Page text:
Today, Matthew Cox is taking over the blog with his new book Prophet of the Badlands and a little bit about how he gets started in the writing process. (Me, I fall into the pantsing category!) Make sure you scroll down for a synopsis of Prophet of the Badlands. Thanks for stopping by FP,TD, Matthew! Take it away.
Outlining or Pantsing
If you spend any length of time around people who write, you’ll invariably hear someone mention ‘outlining’ or ‘pantsing’ in regards to how an author goes about creating the story. Outliners (or plotters) have a tendency to map out the story ahead of the actual writing, conceiving how events will occur from beginning to end and all points in between. A pantser (from flying/writing by the seat of one’s pants) sits down at a blank page and starts hammering away, letting the story go where it may.
I am an outliner… mostly. Years ago when I first got the idea to write something like a novel, I sat down and attempted to write and see where it got me. Alas, it got me about forty pages in and stuck. I gave up for a while until I figured out the reason I was spinning my wheels―I was trying to do too many things at the same time: write, think up a story, think up characters, figure out what’s going on, create a setting, and figure out how the characters handle what’s thrown at them. In short, I spent a lot of time staring at the ceiling (Facebook didn’t exist then.)
It wasn’t working for me.
This of course led to discouragement and a long break. When I finally got it in my head, “I will finish something I start, dammit,” I decided to plan the story first. Nowadays, I get an idea for a character (or characters) in my head, and then spend a couple weeks building out the key points of a story in the form of a chapter outline. I write down short notes of key events, details, plot twists, sometimes lines of dialogue that come to me in the outlining phase, and sort them into the order that makes the most sense. Usually, the arrangement isn’t too difficult (though Awakened #6 was quite a project in that regard since the POV interleaves among five [well, okay six] characters with their own individual subplots all the while an overarching story continues to move ahead in a straight line).
The chapter outlines can contain anything from a detailed (sometimes 200-300 words) explanation of what needs to happen in that chapter to something as simple as ‘fight with demon here.’ This is why I used ‘mostly’ before. When I have a chapter with a one-sentence explanation, the way it flows can come out a little different than I intended. Once the chapters are outlined and titled, I carry the whole thing (like a lump of wet clay) over to Word, and start the drafting process.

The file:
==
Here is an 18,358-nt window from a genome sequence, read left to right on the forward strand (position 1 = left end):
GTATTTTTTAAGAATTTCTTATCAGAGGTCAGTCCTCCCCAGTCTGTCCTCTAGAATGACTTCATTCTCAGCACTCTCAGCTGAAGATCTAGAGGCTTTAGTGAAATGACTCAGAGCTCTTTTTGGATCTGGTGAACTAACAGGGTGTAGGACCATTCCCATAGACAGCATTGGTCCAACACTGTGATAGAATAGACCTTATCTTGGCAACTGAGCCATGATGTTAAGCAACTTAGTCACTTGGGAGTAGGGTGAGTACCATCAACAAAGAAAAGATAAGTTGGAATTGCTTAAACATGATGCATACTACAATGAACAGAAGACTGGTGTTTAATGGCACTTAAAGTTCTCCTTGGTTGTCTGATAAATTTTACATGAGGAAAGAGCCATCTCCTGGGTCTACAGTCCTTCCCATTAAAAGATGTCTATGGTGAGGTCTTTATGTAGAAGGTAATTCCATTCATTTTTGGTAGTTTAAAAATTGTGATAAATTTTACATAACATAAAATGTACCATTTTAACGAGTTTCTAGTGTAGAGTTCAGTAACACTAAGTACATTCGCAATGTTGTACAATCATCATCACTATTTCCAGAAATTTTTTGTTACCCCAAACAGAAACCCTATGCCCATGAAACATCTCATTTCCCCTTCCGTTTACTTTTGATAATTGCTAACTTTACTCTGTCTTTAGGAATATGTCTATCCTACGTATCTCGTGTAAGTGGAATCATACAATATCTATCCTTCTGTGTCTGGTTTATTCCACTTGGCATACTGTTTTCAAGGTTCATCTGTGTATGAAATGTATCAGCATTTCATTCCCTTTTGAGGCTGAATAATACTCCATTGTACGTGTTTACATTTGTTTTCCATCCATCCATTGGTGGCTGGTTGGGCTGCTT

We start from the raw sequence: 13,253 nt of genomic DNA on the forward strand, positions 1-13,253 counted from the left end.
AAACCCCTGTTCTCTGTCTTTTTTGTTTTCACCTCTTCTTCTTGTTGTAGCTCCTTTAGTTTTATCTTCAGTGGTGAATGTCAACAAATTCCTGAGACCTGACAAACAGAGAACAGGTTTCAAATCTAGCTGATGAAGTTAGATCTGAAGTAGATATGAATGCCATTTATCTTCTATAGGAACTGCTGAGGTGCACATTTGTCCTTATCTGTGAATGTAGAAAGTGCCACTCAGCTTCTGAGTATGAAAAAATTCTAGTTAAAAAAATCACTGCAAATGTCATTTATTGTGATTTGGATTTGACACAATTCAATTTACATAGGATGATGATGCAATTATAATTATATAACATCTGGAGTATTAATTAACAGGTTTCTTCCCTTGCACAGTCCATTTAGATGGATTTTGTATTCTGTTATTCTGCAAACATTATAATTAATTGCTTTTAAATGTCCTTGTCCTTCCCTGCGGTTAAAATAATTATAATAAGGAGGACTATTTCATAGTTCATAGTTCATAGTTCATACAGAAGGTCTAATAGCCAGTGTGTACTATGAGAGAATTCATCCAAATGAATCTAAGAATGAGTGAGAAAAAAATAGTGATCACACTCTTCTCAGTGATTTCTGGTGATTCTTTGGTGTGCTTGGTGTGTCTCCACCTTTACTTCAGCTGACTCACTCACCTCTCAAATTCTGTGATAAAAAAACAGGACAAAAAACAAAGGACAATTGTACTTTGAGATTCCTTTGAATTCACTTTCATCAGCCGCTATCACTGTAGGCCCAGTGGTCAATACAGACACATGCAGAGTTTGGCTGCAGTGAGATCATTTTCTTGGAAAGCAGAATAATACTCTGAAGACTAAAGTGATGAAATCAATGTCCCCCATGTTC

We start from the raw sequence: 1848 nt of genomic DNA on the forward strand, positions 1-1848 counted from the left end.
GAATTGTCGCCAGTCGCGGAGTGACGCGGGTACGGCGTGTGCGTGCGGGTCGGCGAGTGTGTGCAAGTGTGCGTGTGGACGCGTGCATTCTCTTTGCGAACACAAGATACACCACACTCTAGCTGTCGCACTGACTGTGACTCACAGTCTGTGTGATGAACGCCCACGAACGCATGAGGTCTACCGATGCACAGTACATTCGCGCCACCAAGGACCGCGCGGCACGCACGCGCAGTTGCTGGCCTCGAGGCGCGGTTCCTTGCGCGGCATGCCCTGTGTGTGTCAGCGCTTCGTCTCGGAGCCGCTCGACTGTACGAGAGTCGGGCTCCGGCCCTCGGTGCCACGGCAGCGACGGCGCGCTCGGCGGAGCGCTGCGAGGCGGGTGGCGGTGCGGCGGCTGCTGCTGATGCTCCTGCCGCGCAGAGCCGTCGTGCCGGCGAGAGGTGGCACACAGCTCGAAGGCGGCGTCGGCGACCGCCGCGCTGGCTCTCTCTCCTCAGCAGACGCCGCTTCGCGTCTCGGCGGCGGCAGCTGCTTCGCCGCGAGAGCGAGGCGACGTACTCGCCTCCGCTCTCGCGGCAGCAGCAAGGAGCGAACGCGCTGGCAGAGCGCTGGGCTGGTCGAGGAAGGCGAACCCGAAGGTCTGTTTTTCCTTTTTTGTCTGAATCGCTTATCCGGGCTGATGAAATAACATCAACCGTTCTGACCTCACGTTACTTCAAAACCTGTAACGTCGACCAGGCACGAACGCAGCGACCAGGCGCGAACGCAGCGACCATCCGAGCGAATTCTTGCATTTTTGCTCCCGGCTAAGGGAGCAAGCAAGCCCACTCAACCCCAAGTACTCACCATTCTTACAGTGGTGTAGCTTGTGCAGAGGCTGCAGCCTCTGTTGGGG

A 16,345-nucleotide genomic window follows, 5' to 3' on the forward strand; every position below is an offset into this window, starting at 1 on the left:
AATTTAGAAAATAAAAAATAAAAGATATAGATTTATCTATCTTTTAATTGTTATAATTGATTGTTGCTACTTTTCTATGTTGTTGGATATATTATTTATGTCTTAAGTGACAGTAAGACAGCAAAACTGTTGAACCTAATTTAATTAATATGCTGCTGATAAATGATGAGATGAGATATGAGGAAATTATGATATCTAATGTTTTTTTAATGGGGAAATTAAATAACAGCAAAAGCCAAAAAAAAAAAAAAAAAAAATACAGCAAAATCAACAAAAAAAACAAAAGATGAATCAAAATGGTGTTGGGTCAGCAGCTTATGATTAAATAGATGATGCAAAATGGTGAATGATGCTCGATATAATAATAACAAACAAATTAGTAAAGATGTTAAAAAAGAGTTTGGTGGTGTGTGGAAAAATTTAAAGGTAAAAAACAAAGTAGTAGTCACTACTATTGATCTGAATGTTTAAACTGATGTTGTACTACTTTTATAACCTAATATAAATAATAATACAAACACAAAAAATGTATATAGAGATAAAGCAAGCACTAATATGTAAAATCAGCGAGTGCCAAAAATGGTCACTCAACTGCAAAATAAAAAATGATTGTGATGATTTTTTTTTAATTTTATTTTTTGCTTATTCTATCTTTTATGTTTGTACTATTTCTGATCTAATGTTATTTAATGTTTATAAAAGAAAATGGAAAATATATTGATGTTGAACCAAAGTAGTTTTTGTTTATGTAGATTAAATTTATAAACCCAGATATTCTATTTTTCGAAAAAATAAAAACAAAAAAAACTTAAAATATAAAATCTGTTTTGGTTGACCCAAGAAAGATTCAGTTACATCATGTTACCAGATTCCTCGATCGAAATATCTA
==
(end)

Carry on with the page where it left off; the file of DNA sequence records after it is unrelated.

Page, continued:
While I am an outliner, I am not beholden to serve the Outline God. While writing Prophet of the Badlands, there was a scene where I had planned for something to happen a certain way. When I got to that point, Althea had other plans… Since one of the major story elements of Prophet is her transition from a fearful, complacent captive to a strong girl willing to stand up for herself, there was no way I could resist when she demanded a change.
I like to think of the outline as a spine on which to hang the meat of a story. Sometimes the spine needs to be broken and reshaped, but having a roadmap to follow has thus far prevented me from being stuck again.
Prophet of the Badlands , The Awakened (#1)
by Matthew S. Cox
Publisher: Curiosity Quills
Genres: Adult, Cyberpunk, Science Fiction, Dystopian
Release date: April 26, 2015
For most twelve year olds, being kidnapped is terrifying. For Althea, it’s just Tuesday.
Her power to heal the wounded and cleanse the sick makes her a hunted commodity in the Badlands, a place devoid of technology where the strong write the law in blood. For as long as she can remember, they always come, they always take her, and she lets them. Passed around in an endless series of abductions, she obeys without question―mending those who killed to own her.
After three whole months in the same village, the affection of a young warrior makes her feel almost like a member of the tribe rather than a captive. Her brief joy shatters when raiders seize her yet again; for the first time in six years, being stolen hurts.
A reluctant escape sends her wandering, and she realizes her gift is a prize that causes as much death as it prevents. Her attempt to return to the tribe leaves her lost and alone, hounded at every turn. When a family who sees her not as the Prophet―but as a little girl―takes her in, she finds the courage to use her power to protect those she loves.
A strange man from a world beyond her imagining tests her newfound resolve, seeking to use her power to further his own agenda. Tired of being property, her freedom boils down to one question:
Can Althea balance the sanctity with which she holds all life against the miserable truth that some people deserve to die?
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Born in a little town known as South Amboy NJ in 1973, Matthew has been creating science fiction and fantasy worlds for most of his reasoning life. Somewhere between fifteen to eighteen of them spent developing the world in which Division Zero, Virtual Immortality, and The Awakened Series take place.
Hobbies and Interests:
Matthew is an avid gamer, a recovered WoW addict, Gamemaster for two custom systems (Chronicles of Eldrinaath [Fantasy] and Divergent Fates [Sci Fi], and a fan of anime, British humour (<- deliberate), and intellectual science fiction that questions the nature of reality, life, and what happens after it.
He is also fond of cats.
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